“Everybody loves Vickie Lawrence, but nobody gets how skilled and talented this woman really is. In one episode, the show was running 90 seconds light—they added a scene where Mama was making a dress. They wrote an entire monologue where she’s talking to the dress. She memorized the dialogue in, I swear, 20 seconds flat and we shot the scene. We were done on the dot at 9 p.m. on a Friday night.
There was a Dirty Dancing-type episode that required singing and choreography. It was always fun for me to just sit back, watch and try to learn. To watch this woman perform these crazy acts—some of which seemed impossible—was amazing.
She lobbied hard to bring Mama’s Family to METV. That’s a huge deal and she went to bat for all of us. Every once and awhile I get a residual check.”
Was it just me—or did Bubba’s jeans get exponentially tighter every season?
“Ha! Here’s a good Vickie story. When I first started the show, they had me dressed all crazy with discount store clothing, suspenders and, like, sleeveless sweater vests with reindeer on them. After maybe a half-dozen episodes, they wanted me to try a new wardrobe. I got to the set with all these new clothes and went right to Vickie because I thought it was a little weird. She said, ‘I did that! You look like a rodeo clown; all you need is a red nose. You’re a leading man, handsome—so Mama told the producers Bubba needed a new wardrobe.’ Mama started dressing me right.
I always wore 501s and to this day it’s my pants of choice. I get comments about those jeans all the time, but there’s really not that much going down there. Maybe the camera adds, you know, 10 pounds? [Laughs] They weren’t that snug. Maybe they just fit right? 501s fit me perfectly. They’re comfy. And I’m not bragging here, but I’m still wearing the same size I did back then.”
How did you end up back in KC?
“I was doing a personal appearance here in Kansas City and I fell in love with a girl from Raytown. (You are making that up!) No, we commuted for a few years and at some point, we got married and had two amazing children. It was definitely a love story, but that ended 20 years ago.
At the time, I was starring in the TV series. I have a fairly compulsive/addictive personality. I call it my ‘terrible twos’ – I was 22, with too much money and too much time on my hands. After I met that girl, I thought I’m going to move to the country! I’m not gonna stay in Los Angeles and become a broke actor or a caricature of myself. I got two great children and three grandsons out of the deal.
Now, I’m married to Sara, the love of my life. She’s my dream girl. We got married seven years ago and now we have a pair of twin six-year-old boys. It’s a whole new ballgame. I’m sitting in the backyard right now watching them play in the inflatable swimming pool and it’s beautiful.”
What are you doing now?
“Man, I’ve had so many careers since then, so many lives since the show. I’m always asking, ‘Now what?’ I’ve worked on an assembly line, I filled vending machines. I worked at Gail’s Harley Davidson, now Gail’s PowerSports, for eight years. That’s been my favorite career since being a full-time actor. She’s my hero. I love Gail and we’re great friends. At some point though I had to cut bait because I had twins coming and I went and got a salaried job. Sales is a tough job, making commission is even tougher and I got burned out. I got signed up with the post office and now I’m a mail carrier and, surprisingly enough, I’m getting to be pretty good at it.”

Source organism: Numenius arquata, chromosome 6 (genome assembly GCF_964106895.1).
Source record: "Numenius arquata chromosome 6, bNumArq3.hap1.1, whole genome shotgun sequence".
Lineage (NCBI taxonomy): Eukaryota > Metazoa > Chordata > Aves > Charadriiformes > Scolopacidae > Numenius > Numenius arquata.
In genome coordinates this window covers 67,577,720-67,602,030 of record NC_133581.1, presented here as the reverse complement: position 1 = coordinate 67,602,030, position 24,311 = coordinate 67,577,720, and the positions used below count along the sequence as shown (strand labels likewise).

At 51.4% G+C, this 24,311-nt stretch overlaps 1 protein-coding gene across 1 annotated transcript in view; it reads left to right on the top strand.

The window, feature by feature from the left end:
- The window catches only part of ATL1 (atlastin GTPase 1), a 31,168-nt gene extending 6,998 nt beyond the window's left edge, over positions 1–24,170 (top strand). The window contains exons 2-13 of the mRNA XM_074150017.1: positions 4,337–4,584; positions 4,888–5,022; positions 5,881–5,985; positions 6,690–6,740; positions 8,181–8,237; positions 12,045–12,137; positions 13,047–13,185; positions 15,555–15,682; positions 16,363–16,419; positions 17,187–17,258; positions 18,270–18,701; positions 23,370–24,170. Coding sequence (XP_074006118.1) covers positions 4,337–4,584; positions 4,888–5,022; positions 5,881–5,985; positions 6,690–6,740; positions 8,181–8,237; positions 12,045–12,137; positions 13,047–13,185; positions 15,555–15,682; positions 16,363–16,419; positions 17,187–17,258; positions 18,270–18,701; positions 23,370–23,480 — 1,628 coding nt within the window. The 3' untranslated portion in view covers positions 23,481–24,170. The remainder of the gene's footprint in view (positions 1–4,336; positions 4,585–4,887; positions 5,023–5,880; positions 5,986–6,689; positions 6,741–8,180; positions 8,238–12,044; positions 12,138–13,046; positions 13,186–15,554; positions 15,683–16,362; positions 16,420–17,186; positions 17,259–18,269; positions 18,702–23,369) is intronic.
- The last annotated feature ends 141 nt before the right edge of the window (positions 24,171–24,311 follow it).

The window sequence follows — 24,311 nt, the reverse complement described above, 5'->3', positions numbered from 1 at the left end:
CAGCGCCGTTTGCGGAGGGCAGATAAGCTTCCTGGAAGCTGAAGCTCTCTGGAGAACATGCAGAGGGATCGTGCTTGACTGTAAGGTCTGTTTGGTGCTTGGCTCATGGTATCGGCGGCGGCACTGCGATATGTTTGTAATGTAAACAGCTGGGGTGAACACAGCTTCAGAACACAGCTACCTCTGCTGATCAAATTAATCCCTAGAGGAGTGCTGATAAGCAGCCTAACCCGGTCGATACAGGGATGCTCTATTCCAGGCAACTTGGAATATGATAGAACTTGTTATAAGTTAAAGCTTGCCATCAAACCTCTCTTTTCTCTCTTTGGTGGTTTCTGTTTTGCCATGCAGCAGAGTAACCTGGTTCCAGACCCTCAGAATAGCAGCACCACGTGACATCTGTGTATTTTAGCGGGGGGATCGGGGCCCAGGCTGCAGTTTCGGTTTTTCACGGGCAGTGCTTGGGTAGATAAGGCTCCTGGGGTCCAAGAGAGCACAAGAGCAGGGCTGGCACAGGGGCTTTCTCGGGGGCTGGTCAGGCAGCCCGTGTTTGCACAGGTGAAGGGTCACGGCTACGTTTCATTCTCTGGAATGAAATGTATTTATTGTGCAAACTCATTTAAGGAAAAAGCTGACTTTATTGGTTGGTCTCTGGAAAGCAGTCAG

Still get recognized?
“I had the most autonomous TV career in the world and once a year—or three—I’ll get recognized. It’s funny, people don’t believe I was on TV in the 80s because now I live in Missouri. But, yeah, I get recognized once in a while because cosmetically I look still look like Bubba, you know, just 30 years older.
I never want to walk into a new job and be all, ‘I was on TV!” I keep it under wraps. It took two years at my post office before it got out who I was—and then it blew up. My co-workers were like, ‘Why didn’t you tell us?!’ I never want to walk in and pat myself on the back and say, ‘I did this or that.’ I want to work, do my job, raise my twins and hopefully have a good retirement.”
You’re pretty active on your fan page. Do you like going to conventions?
“I love the cons. I did Crypticon eight years in a row. I have a convention coming up in September. I’ve missed the conventions and hanging out with the fans. Most are horror movie conventions because Night of the Creeps was a horror genre phenomenon. I get to double down because I was on Mama’s Family. People come out of the woodwork to see me if they’re fans of the sitcom.
But, listen, I’m dying to get on Cameo and wish people Happy Birthday and stuff. Are you listening Cameo? I need a Cameo spot! I need to get on there. It would be wonderful to be able to speak to fans virtually.”
“I’m getting ready to do another independent film where it’s shot on a weekend. It will probably cost me money to be in it, but that’s what I do. [Laughs]
But I enjoy being here obviously. I’ve been here since 1991. My lovely bride Sara is from Kansas and her folks live in Wichita. I ride my motorcycle everywhere. Great highways and bi-ways to ride on. It’s wonderful.”
Final thoughts on Mama’s Family?
“It’s one of those classic, timeless sitcoms. There were a lot of episodes on Mama’s Family where, if you listen to the script, it was insightful and provocative. There are so many shows out there like that. And there are messages and lessons to be gleaned from them. And this show is one of them. And it will go on. You’ll see an episode and it sends a good message.”
Interview minimally edited for content and clarity.